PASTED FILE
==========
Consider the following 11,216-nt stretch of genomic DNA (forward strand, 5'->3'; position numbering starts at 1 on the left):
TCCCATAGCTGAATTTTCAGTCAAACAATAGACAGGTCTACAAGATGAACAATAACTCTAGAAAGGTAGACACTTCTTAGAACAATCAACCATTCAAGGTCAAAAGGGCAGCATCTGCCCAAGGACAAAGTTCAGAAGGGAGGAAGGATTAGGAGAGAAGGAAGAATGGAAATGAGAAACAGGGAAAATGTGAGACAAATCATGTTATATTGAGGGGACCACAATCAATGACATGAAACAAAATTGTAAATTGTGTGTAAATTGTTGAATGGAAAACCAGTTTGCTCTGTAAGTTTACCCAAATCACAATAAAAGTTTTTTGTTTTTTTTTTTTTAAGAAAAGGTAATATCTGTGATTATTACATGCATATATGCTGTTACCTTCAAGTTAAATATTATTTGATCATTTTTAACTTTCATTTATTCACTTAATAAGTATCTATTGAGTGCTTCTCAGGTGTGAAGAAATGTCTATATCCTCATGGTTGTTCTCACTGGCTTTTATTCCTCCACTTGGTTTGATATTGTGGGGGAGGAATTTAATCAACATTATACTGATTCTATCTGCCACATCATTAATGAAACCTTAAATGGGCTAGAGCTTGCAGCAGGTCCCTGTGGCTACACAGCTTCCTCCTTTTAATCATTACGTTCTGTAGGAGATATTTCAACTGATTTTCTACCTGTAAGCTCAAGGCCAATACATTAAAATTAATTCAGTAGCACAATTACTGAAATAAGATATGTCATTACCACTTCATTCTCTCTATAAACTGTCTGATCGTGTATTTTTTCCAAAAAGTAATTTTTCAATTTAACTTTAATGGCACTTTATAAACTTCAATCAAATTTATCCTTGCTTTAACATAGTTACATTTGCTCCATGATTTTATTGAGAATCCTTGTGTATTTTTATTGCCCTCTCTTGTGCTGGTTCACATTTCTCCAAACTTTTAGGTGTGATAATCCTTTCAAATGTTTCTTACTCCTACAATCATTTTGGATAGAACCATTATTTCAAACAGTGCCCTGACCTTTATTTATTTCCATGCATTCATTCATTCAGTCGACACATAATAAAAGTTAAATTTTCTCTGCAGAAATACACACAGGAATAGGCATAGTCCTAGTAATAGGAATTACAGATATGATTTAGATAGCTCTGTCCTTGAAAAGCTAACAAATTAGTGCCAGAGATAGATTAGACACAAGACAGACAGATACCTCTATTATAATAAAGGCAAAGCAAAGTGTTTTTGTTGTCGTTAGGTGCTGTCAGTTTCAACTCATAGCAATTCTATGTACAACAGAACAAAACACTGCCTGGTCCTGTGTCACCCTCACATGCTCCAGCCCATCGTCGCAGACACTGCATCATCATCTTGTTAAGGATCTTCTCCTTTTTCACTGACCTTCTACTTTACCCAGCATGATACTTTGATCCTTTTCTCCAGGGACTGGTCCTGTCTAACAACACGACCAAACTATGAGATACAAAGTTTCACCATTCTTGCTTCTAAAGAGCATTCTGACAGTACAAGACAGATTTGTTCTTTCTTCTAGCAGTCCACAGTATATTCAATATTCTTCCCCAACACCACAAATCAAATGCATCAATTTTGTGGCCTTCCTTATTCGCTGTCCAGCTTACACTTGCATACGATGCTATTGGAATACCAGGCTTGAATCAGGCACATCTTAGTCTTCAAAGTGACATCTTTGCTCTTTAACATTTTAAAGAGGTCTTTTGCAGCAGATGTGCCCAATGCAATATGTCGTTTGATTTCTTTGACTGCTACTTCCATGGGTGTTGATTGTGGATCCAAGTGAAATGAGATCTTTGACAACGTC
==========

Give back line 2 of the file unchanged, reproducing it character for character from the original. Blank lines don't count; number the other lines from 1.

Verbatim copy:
TCCCATAGCTGAATTTTCAGTCAAACAATAGACAGGTCTACAAGATGAACAATAACTCTAGAAAGGTAGACACTTCTTAGAACAATCAACCATTCAAGGTCAAAAGGGCAGCATCTGCCCAAGGACAAAGTTCAGAAGGGAGGAAGGATTAGGAGAGAAGGAAGAATGGAAATGAGAAACAGGGAAAATGTGAGACAAATCATGTTATATTGAGGGGACCACAATCAATGACATGAAACAAAATTGTAAATTGTGTGTAAATTGTTGAATGGAAAACCAGTTTGCTCTGTAAGTTTACCCAAATCACAATAAAAGTTTTTTGTTTTTTTTTTTTTAAGAAAAGGTAATATCTGTGATTATTACATGCATATATGCTGTTACCTTCAAGTTAAATATTATTTGATCATTTTTAACTTTCATTTATTCACTTAATAAGTATCTATTGAGTGCTTCTCAGGTGTGAAGAAATGTCTATATCCTCATGGTTGTTCTCACTGGCTTTTATTCCTCCACTTGGTTTGATATTGTGGGGGAGGAATTTAATCAACATTATACTGATTCTATCTGCCACATCATTAATGAAACCTTAAATGGGCTAGAGCTTGCAGCAGGTCCCTGTGGCTACACAGCTTCCTCCTTTTAATCATTACGTTCTGTAGGAGATATTTCAACTGATTTTCTACCTGTAAGCTCAAGGCCAATACATTAAAATTAATTCAGTAGCACAATTACTGAAATAAGATATGTCATTACCACTTCATTCTCTCTATAAACTGTCTGATCGTGTATTTTTTCCAAAAAGTAATTTTTCAATTTAACTTTAATGGCACTTTATAAACTTCAATCAAATTTATCCTTGCTTTAACATAGTTACATTTGCTCCATGATTTTATTGAGAATCCTTGTGTATTTTTATTGCCCTCTCTTGTGCTGGTTCACATTTCTCCAAACTTTTAGGTGTGATAATCCTTTCAAATGTTTCTTACTCCTACAATCATTTTGGATAGAACCATTATTTCAAACAGTGCCCTGACCTTTATTTATTTCCATGCATTCATTCATTCAGTCGACACATAATAAAAGTTAAATTTTCTCTGCAGAAATACACACAGGAATAGGCATAGTCCTAGTAATAGGAATTACAGATATGATTTAGATAGCTCTGTCCTTGAAAAGCTAACAAATTAGTGCCAGAGATAGATTAGACACAAGACAGACAGATACCTCTATTATAATAAAGGCAAAGCAAAGTGTTTTTGTTGTCGTTAGGTGCTGTCAGTTTCAACTCATAGCAATTCTATGTACAACAGAACAAAACACTGCCTGGTCCTGTGTCACCCTCACATGCTCCAGCCCATCGTCGCAGACACTGCATCATCATCTTGTTAAGGATCTTCTCCTTTTTCACTGACCTTCTACTTTACCCAGCATGATACTTTGATCCTTTTCTCCAGGGACTGGTCCTGTCTAACAACACGACCAAACTATGAGATACAAAGTTTCACCATTCTTGCTTCTAAAGAGCATTCTGACAGTACAAGACAGATTTGTTCTTTCTTCTAGCAGTCCACAGTATATTCAATATTCTTCCCCAACACCACAAATCAAATGCATCAATTTTGTGGCCTTCCTTATTCGCTGTCCAGCTTACACTTGCATACGATGCTATTGGAATACCAGGCTTGAATCAGGCACATCTTAGTCTTCAAAGTGACATCTTTGCTCTTTAACATTTTAAAGAGGTCTTTTGCAGCAGATGTGCCCAATGCAATATGTCGTTTGATTTCTTTGACTGCTACTTCCATGGGTGTTGATTGTGGATCCAAGTGAAATGAGATCTTTGACAACGTC